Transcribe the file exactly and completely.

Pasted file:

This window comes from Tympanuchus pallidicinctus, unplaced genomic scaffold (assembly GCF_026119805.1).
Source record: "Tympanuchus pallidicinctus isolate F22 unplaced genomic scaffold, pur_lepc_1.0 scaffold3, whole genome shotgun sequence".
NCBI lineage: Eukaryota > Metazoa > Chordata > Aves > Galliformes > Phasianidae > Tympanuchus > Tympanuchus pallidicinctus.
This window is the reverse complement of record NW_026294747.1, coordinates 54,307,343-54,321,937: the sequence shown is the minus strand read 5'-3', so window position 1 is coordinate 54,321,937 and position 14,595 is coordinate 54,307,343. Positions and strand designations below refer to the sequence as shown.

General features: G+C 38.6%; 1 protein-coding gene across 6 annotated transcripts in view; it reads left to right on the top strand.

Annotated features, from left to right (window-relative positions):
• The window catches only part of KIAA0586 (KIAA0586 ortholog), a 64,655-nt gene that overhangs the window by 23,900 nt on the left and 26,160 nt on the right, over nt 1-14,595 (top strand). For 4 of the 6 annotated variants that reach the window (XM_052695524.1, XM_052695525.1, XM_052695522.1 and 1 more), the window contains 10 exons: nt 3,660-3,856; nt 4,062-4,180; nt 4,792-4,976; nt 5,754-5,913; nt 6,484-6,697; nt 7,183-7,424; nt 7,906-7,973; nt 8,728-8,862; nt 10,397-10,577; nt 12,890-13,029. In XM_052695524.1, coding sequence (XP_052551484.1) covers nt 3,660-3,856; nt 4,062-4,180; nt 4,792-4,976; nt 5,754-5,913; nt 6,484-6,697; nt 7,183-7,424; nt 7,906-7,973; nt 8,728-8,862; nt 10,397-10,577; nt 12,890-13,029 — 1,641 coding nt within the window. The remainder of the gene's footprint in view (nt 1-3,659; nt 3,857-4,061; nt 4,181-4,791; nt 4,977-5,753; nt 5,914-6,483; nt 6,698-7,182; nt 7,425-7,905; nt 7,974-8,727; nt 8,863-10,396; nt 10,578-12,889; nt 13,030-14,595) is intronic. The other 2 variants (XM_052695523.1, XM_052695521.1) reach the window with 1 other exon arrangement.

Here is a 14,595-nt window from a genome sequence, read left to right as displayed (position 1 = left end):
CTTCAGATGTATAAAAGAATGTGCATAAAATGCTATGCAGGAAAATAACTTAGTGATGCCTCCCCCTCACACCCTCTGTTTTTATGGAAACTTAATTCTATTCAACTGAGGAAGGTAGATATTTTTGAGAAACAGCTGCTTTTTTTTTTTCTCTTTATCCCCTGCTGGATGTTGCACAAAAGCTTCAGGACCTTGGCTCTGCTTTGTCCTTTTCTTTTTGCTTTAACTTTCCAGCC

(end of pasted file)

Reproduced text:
This window comes from Tympanuchus pallidicinctus, unplaced genomic scaffold (assembly GCF_026119805.1).
Source record: "Tympanuchus pallidicinctus isolate F22 unplaced genomic scaffold, pur_lepc_1.0 scaffold3, whole genome shotgun sequence".
NCBI lineage: Eukaryota > Metazoa > Chordata > Aves > Galliformes > Phasianidae > Tympanuchus > Tympanuchus pallidicinctus.
This window is the reverse complement of record NW_026294747.1, coordinates 54,307,343-54,321,937: the sequence shown is the minus strand read 5'-3', so window position 1 is coordinate 54,321,937 and position 14,595 is coordinate 54,307,343. Positions and strand designations below refer to the sequence as shown.

General features: G+C 38.6%; 1 protein-coding gene across 6 annotated transcripts in view; it reads left to right on the top strand.

Annotated features, from left to right (window-relative positions):
• The window catches only part of KIAA0586 (KIAA0586 ortholog), a 64,655-nt gene that overhangs the window by 23,900 nt on the left and 26,160 nt on the right, over nt 1-14,595 (top strand). For 4 of the 6 annotated variants that reach the window (XM_052695524.1, XM_052695525.1, XM_052695522.1 and 1 more), the window contains 10 exons: nt 3,660-3,856; nt 4,062-4,180; nt 4,792-4,976; nt 5,754-5,913; nt 6,484-6,697; nt 7,183-7,424; nt 7,906-7,973; nt 8,728-8,862; nt 10,397-10,577; nt 12,890-13,029. In XM_052695524.1, coding sequence (XP_052551484.1) covers nt 3,660-3,856; nt 4,062-4,180; nt 4,792-4,976; nt 5,754-5,913; nt 6,484-6,697; nt 7,183-7,424; nt 7,906-7,973; nt 8,728-8,862; nt 10,397-10,577; nt 12,890-13,029 — 1,641 coding nt within the window. The remainder of the gene's footprint in view (nt 1-3,659; nt 3,857-4,061; nt 4,181-4,791; nt 4,977-5,753; nt 5,914-6,483; nt 6,698-7,182; nt 7,425-7,905; nt 7,974-8,727; nt 8,863-10,396; nt 10,578-12,889; nt 13,030-14,595) is intronic. The other 2 variants (XM_052695523.1, XM_052695521.1) reach the window with 1 other exon arrangement.

Here is a 14,595-nt window from a genome sequence, read left to right as displayed (position 1 = left end):
CTTCAGATGTATAAAAGAATGTGCATAAAATGCTATGCAGGAAAATAACTTAGTGATGCCTCCCCCTCACACCCTCTGTTTTTATGGAAACTTAATTCTATTCAACTGAGGAAGGTAGATATTTTTGAGAAACAGCTGCTTTTTTTTTTTCTCTTTATCCCCTGCTGGATGTTGCACAAAAGCTTCAGGACCTTGGCTCTGCTTTGTCCTTTTCTTTTTGCTTTAACTTTCCAGCC